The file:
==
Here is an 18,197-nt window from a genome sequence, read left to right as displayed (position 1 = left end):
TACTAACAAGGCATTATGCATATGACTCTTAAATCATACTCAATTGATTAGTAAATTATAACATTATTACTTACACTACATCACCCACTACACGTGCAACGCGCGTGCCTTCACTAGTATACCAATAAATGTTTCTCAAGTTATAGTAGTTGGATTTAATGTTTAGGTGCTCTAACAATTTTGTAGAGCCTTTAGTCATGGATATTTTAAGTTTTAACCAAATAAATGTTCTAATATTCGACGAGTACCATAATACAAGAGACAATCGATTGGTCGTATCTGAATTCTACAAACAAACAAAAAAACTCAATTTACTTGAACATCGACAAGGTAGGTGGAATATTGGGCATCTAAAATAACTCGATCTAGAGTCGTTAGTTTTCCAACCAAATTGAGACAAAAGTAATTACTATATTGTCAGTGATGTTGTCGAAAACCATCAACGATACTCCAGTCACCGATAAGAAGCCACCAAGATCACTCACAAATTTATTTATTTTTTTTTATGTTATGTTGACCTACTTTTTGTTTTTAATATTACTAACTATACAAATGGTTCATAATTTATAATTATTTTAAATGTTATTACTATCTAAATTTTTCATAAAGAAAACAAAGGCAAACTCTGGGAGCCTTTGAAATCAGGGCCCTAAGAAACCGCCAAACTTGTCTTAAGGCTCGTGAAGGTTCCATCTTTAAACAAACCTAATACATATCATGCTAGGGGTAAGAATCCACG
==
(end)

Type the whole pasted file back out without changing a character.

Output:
Here is an 18,197-nt window from a genome sequence, read left to right as displayed (position 1 = left end):
TACTAACAAGGCATTATGCATATGACTCTTAAATCATACTCAATTGATTAGTAAATTATAACATTATTACTTACACTACATCACCCACTACACGTGCAACGCGCGTGCCTTCACTAGTATACCAATAAATGTTTCTCAAGTTATAGTAGTTGGATTTAATGTTTAGGTGCTCTAACAATTTTGTAGAGCCTTTAGTCATGGATATTTTAAGTTTTAACCAAATAAATGTTCTAATATTCGACGAGTACCATAATACAAGAGACAATCGATTGGTCGTATCTGAATTCTACAAACAAACAAAAAAACTCAATTTACTTGAACATCGACAAGGTAGGTGGAATATTGGGCATCTAAAATAACTCGATCTAGAGTCGTTAGTTTTCCAACCAAATTGAGACAAAAGTAATTACTATATTGTCAGTGATGTTGTCGAAAACCATCAACGATACTCCAGTCACCGATAAGAAGCCACCAAGATCACTCACAAATTTATTTATTTTTTTTTATGTTATGTTGACCTACTTTTTGTTTTTAATATTACTAACTATACAAATGGTTCATAATTTATAATTATTTTAAATGTTATTACTATCTAAATTTTTCATAAAGAAAACAAAGGCAAACTCTGGGAGCCTTTGAAATCAGGGCCCTAAGAAACCGCCAAACTTGTCTTAAGGCTCGTGAAGGTTCCATCTTTAAACAAACCTAATACATATCATGCTAGGGGTAAGAATCCACG